• As still another example of the method, the image analysis unit 43 may compare the shape feature of the marker 71 on the processed image 80Bi with the shape feature of the marker 71 on the processed image 80Ei.
  • The image analysis unit 43 may determine based on the comparison result whether the marker 71 included in the image 80B and the marker 71 included in the image 80E are the same marker 71. According to this example of the method, the shape feature of the marker 71 can be used for the determination. This is particularly effective when, for example, the marker 71 has a characteristic shape.
  • As yet another example of the method, the image analysis unit 43 may predict a position where the marker 71 included in the processed image 80Bi is included in the processed image 80Ei using the distance between the position 10-B in the example of Fig. 13 and the position 10-E in the example of Fig. 13 and compare the predicted position of the marker 71 on the processed image 80Ei with the actual position of the marker 71 on the processed image 80Ei. The image analysis unit 43 may determine based on the comparison result whether the marker 71 included in the image 80B and the marker 71 included in the image 80E are the same marker 71. According to this example of the method, the distance of the movement of the operation vehicle 10 can be used for the determination. This method provides the effect of guaranteeing the accuracy of determination even in a case in which it is difficult to determine the matching using only the shape feature of the marker 71, for example, in a case in which an image captured after the elimination of the lost includes a plurality of markers 71 having the same shape.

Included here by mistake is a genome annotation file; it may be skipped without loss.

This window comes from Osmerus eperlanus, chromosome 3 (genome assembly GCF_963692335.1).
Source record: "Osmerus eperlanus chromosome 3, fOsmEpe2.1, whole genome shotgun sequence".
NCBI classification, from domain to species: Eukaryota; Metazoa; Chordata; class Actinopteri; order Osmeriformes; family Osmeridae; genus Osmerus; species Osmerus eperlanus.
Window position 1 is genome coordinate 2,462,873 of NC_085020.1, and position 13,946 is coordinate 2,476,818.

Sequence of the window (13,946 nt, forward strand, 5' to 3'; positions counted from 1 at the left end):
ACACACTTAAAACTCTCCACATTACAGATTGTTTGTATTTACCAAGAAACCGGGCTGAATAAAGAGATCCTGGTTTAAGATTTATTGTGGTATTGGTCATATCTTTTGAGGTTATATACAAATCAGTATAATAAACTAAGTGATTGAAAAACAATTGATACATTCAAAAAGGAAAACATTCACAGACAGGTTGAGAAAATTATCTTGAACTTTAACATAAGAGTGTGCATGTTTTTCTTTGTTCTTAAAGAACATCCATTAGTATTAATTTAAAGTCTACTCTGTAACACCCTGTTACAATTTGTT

• Several examples of the method of allowing the image analysis unit 43 to determine whether the marker 71 extracted after the elimination of the lost and the marker 71 extracted before the occurrence of the lost are the same marker 71 if the lost occurs and is eliminated have been described. The image analysis unit 43 may make a determination using a result obtained by solely executing one of the methods, or may make a general determination using a result obtained by executing two or more of the methods. The image analysis unit 43 may execute a method other than those described above and make a general determination in consideration of the result as well.
  • Not all the operations of the operation vehicle 10 described above need be executed. That is, the operation vehicle 10 may execute part of the examples of the operation described above.
  • The present invention is not limited to the above-described exemplary embodiments, and those skilled in the art can easily change the above-described exemplary embodiments within the range included in the scope of the appended claims.
  • A first aspect according to the present invention is directed to an automatic operation vehicle that automatically performs an operation in an operation area, comprising:
    • an image analysis unit configured to extract a marker included in an image captured by a camera provided on the automatic operation vehicle,